If a district is recruiting significantly from outside its city or region, it needs to find ways to quickly assimilate new teachers into community resources such as religious organizations, community groups, or fraternities and sororities, as well as provide information on housing, banks, shopping, and other issues with relocation. It’s daunting to start a new job in a new location, and anything that a district can do to help teachers feel like they belong in their new hometown will be a good thing.

Question: It is already known that in science one of the contributing factors toward shortages is higher pay in other job markets. But what do you see as the impact of expanded responsibilities and certification requirements for teachers?

Bryant: Our research group has been interested in the fact that state and federal mandates have been the lowest-ranked items in the factors affecting supply—meaning that these are two factors negatively impacting the supply of educators coming into the profession. When we discuss what this all means, we do see a disparity between the number of hoops that new educators must jump through in comparison to the rewards if they make it through all those hoops!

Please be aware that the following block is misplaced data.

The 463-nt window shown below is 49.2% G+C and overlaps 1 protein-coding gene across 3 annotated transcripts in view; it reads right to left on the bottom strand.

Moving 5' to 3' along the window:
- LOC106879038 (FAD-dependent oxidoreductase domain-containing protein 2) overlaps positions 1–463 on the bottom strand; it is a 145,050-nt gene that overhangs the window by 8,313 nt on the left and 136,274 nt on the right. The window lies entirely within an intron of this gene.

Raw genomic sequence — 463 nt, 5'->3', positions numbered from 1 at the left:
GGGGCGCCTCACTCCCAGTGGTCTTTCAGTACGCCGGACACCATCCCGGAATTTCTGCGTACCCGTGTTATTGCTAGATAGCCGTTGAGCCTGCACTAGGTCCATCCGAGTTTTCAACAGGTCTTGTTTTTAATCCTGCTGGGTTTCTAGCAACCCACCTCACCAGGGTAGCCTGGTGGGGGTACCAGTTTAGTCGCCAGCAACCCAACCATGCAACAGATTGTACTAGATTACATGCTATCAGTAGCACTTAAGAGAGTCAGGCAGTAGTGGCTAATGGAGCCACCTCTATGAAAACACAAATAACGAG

That’s not to say that we would ever want to lower standards; high standards are critical to the future of our kids and our society. But I think that having national standards, and then 50 different state interpretations of those standards (plus teacher testing, plus steps to keep and/or advance your license, and so on), does create barriers that can feel like deterrents.

Question: How will the predicted trends in teacher supply and demand affect teacher quality? What can state governments and colleges of education do to improve teacher quality despite these challenges?

Bryant: Some of our human-resources members would say that this is a real Catch-22. They need to find highly qualified educators, and if such candidates do not exist in the discipline they need, they must look to other possibilities to fill the positions. Most states, some colleges, and some school district/college partnerships have developed alternative-licensure programs to speed up the time that it takes for a person who already has a degree to complete courses or become provisionally certified. I understand the plight of a district that desperately needs a teacher, but I’m also a strong advocate of teaching as a profession, and not something that can be quickly learned. There is the art of teaching and the science of teaching.

Colleges of education can continue to look at the numbers of candidates they are producing in certain fields in comparison to the demand for those fields. But it takes time to change programs. States also can conduct supply-and-demand studies to assess what the near future looks like for them and then address those concerns through their legislatures. The state of Washington is one that has done that every two years.

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Read from a complete listing of our Chat Transcript archives.
A version of this article appeared in the May 10, 2006 edition of Education Week as Chat Wrap-Up: Teacher Supply and Demand